The 20th anniversary commemoration of 9/11 to remember those lost on that tragic day serves as a stark reminder of the role that terrorism continues to play in our own country and around the world. But, it also served to highlight that while the potential for physical terrorist attack has certainly not gone away, the nature and scope of hostile attack has evolved and taken on an ever more sinister guise. The cyberattack on the Colonial Pipeline in the US, which carries 100m gallons of fuel each day and services seven airports, draws attention to the vulnerabilities of major targets now in the sights of criminal gangs, terrorist units and nation-state threat actors.
In May 2021, US President Joe Biden made an announcement that would change the way we think about cybersecurity: the US had to improve its digital defenses. Biden’s ‘Executive Order on Improving the Nation’s Cybersecurity’ represents a big step forward in the way we think about and respond to cyber threats. A key part of Biden’s instruction revolves around a concept called ‘Zero Trust’, which is set to soon become the standard in security and is cybersecurity’s biggest change in years.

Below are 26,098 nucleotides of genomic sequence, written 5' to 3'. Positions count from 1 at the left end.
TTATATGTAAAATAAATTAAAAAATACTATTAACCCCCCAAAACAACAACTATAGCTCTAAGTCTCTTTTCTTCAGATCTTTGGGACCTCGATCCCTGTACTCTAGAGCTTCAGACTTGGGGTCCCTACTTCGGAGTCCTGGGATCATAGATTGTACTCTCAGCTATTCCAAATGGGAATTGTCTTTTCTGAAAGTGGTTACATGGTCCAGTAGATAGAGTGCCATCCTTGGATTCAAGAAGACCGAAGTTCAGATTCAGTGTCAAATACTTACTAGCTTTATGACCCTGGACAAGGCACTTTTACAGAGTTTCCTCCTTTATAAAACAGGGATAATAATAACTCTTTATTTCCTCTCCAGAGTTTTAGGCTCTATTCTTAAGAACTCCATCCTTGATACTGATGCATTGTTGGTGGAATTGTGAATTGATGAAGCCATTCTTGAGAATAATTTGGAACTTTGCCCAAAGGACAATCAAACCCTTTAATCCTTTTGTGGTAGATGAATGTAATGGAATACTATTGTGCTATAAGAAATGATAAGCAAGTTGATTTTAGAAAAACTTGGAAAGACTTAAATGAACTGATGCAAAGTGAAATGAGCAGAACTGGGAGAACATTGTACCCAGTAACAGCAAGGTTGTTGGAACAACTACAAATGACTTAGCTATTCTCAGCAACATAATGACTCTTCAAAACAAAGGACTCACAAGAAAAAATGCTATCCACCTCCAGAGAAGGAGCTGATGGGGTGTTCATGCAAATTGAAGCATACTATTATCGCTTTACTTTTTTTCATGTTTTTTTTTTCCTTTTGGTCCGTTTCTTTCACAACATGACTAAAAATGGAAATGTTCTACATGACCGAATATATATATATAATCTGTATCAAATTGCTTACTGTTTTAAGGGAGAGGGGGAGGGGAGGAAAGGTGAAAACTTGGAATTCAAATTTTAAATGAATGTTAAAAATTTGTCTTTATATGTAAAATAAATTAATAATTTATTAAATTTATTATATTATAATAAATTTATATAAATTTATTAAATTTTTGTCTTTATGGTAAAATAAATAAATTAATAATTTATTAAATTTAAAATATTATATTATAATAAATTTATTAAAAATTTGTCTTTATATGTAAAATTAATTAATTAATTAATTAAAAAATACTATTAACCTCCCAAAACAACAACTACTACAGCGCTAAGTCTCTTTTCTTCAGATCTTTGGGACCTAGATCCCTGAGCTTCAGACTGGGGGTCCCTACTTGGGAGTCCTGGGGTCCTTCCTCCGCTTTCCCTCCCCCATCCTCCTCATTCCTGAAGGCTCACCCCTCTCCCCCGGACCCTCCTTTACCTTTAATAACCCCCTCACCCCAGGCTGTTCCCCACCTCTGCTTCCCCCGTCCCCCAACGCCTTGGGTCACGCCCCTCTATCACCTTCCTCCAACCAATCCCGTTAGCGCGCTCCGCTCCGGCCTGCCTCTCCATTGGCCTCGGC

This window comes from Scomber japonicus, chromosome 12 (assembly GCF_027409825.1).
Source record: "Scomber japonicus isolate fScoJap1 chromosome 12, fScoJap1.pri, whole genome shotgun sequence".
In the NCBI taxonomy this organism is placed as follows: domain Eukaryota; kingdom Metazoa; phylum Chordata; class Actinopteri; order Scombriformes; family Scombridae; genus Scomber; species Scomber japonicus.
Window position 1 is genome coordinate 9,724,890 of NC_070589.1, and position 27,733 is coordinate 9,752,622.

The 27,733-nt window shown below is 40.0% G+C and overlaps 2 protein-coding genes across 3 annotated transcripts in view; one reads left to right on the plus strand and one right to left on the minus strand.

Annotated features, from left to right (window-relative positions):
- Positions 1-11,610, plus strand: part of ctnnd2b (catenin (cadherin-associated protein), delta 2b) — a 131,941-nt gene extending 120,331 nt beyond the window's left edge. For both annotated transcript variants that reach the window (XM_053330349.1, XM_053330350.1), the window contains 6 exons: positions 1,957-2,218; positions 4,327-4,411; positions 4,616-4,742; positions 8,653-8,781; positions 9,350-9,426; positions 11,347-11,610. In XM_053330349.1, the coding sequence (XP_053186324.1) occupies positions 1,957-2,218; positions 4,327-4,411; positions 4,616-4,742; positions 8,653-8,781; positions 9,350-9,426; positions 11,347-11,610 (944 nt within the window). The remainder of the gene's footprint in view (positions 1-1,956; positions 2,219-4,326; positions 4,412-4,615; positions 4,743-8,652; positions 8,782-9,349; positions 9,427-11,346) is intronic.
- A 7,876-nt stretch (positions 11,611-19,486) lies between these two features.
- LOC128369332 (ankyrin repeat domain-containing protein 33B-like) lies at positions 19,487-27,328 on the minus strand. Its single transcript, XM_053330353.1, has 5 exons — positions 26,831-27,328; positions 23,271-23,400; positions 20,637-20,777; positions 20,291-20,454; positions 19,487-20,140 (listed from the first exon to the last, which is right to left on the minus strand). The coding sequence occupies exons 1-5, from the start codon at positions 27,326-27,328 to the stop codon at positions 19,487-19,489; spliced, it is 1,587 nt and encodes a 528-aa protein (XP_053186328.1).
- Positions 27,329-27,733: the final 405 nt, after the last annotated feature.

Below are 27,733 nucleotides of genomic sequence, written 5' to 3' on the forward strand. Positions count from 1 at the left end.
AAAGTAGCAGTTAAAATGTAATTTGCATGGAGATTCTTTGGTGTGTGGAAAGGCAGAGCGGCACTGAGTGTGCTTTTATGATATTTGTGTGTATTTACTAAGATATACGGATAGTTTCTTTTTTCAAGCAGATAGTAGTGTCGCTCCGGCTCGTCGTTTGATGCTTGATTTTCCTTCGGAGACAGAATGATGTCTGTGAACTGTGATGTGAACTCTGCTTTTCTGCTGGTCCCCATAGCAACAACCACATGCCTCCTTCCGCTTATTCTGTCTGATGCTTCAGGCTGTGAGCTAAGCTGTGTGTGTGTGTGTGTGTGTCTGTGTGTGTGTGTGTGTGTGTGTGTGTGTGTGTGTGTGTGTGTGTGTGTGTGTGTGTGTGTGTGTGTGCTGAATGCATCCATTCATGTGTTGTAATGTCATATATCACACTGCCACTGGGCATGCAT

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Long-term access and its pitfalls
To understand what this is, we need to recognize that the basic plumbing of cybersecurity depends on the way computers trust each other, as well as the way they trust human users. After satisfying checks, like a password, a location or some other factor, such as a code sent to your phone, people, programs and systems get ‘trust’, a license to roam in permitted parts of an organization’s digital space.
At this point, the system’s users can upload and download data, and change, move and create digital information. When security blunders happen, the amount of trust we give individuals, tasks and computer systems can mean the difference between a costly breach and a minor incident. Unfortunately, an overly generous amount of trust is quite common among the cyber defenses of many organizations. With increasingly sophisticated ransomware technology, this implicit digital trust only helps today’s hackers. They are able to dwell undetected for longer before making their move, allowing them to learn more about the systems they’ve unlawfully accessed. This situation makes less tech-savvy employees more likely to be the source of a breach without realizing, until it’s too late.